CHARGE! 200 years on, the Greys ride again

Army in spe­cial trib­ute to brav­ery at Water­loo

The Scottish Mail on Sunday - - Comment - By Fiona McWhirter Pic­tures by Les Wil­son

WITH a thun­der­ous roar, they charged into battle – de­feat­ing Napoleon and earn­ing them­selves im­mor­tal­ity in the glo­ri­ous an­nals of Bri­tish mil­i­tary his­tory.

In 1815, the massed cav­alry of the Royal Scots Greys spear­headed Welling­ton’s de­feat of the French em­peror at the Battle of Water­loo.

To cries of ‘Scot­land For­ever!’, around 400 Scots sol­diers – rid­ing grey horses and clad in vivid red tu­nics – gal­loped to victory with swords drawn.

Now, as the bi­cen­te­nary ap­proaches of a con­flict that helped shape mod­ern Europe, the Army has pre­pared a pow­er­ful and sym­bolic trib­ute.

The Scot­tish Mail on Sun­day can re­veal that a spe­cial cav­alry unit has been cre­ated, named the Water­loo Squadron.

Mounted on the same grey horses and wear­ing the same cer­e­mo­nial scar­let, the troop of rid­ers and horses will go on pa­rade around Scot­land later this month.

Our ex­clu­sive pic­tures show mem­bers of the squadron train­ing in Lon­don’s Hyde Park last week. The rid­ers tak­ing part are all serv­ing sol­diers with the Royal Scots Dra­goon Guards – di­rect suc­ces­sors of the Royal Scots Greys.

All are fiercely proud of the part they will play in mark­ing the battle’s an­niver­sary.

Cor­po­ral Mike Craw­ford said: ‘When you look back at the courage and de­ter­mi­na­tion shown by the sol­diers in­volved in con­flict 200 years ago, you see th­ese are qual­i­ties that all of us should aim to have.’

Although the Royal Scots Dra­goon Guards are still tech­ni­cally re­garded as a cav­alry unit, they have spe­cialised in re­cent decades in tank war­fare. The new squadron rep­re­sents their re­turn to horse­back for the first time in 80 years.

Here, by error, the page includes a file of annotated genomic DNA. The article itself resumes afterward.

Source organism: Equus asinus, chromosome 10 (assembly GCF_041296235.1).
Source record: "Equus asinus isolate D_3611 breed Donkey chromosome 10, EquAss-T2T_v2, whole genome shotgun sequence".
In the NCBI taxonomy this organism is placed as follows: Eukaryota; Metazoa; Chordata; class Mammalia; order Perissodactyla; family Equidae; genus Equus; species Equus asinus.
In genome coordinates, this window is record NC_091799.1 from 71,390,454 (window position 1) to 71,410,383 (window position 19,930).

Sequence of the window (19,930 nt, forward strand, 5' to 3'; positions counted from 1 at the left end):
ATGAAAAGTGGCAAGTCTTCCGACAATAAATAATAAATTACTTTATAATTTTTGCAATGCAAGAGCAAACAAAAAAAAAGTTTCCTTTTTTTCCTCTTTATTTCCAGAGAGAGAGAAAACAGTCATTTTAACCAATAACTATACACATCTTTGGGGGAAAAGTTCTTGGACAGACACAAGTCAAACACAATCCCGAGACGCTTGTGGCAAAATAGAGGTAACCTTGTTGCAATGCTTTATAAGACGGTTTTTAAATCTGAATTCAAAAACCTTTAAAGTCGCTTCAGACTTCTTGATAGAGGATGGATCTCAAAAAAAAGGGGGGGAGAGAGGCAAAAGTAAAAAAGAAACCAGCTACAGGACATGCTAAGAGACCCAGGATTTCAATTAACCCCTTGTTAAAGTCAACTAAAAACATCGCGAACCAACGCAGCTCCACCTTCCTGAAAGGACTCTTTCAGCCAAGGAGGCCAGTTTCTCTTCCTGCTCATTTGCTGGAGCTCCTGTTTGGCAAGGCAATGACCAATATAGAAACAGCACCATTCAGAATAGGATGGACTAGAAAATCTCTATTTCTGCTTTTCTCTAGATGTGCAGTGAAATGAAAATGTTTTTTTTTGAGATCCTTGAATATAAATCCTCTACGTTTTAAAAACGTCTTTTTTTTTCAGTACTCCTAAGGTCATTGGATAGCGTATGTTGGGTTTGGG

Cpl Craw­ford, 30, of Lochwin­noch, Ren­frew­shire, con­tin­ued: ‘When you look at the men in the past, you think it’s just a guy on a horse, any­body could do that, but it’s not that easy.

‘Horses tend to talk back, tanks don’t and ve­hi­cles you can turn off – this is much harder.

‘The level of dis­ci­pline must have been harder be­cause the reg­i­ment fought with hun­dreds of horses – when we’re do­ing th­ese smaller ex­er­cises with four or five horses you re­alise how hard it must have been to keep a bat­tle­field to­gether.’

Along with march­ing bands of pipes and drums, the squadron will take to the streets of Kil­marnock, Ayr­shire, Ed­in­burgh and Jed­burgh, Roxburghshire, on June 20, 27 and 28 re­spec­tively.

Trooper An­drew Bur­gen said com­mem­o­rat­ing the oc­ca­sion came at a sig­nif­i­cant time for the Dra­goons, who are mov­ing from their cur­rent base in Falling­bostel, Ger­many, to the for­mer RAF base at Leuchars, Fife – and the leg­endary troops also play a part in his per- sonal her­itage. The 19-year-old from Balerno, near Ed­in­burgh, said: ‘It’s a mas­sive thing, not just for the reg­i­ment but for the coun­try as a whole – see­ing Scot­land’s most se­nior reg­i­ment go through the 200th an­niver­sary of one of the big­gest wars this side of Europe has ever seen.

‘It’s an in­cred­i­ble achieve­ment. If you trace my his­tory back on my mother’s side, it turns out I had an­ces­tors in the Royal Scots Greys.

‘I didn’t know this un­til a cou­ple of weeks ago when my mum spoke to par­ents and grand­par­ents and one came back and said their fa­ther was among them, and now that’s come for­ward to me.

‘With the Water­loo 200 pa­rade and our home­com­ing, it’s a big year for the reg­i­ment.’

Bri­gadier Mel Jame­son, chair­man of the troop’s Water­loo 200 com­mit­tee, said: ‘The heroic ac­tions of the Scot­tish cav­alry who fought, died and pre­vailed at Water­loo still res­onate with our sol­diers of to­day.

‘It is im­por­tant that their valiant deeds should still be re­mem­bered.’

‘Im­por­tant their deeds should be re­mem­bered’

MAR­TIAL TRA­DI­TION: The troop­ers are proud to up­hold the rep­u­ta­tion of the Royal Scots Greys, 200 years af­ter the reg­i­ment made its brave charge at Water­loo

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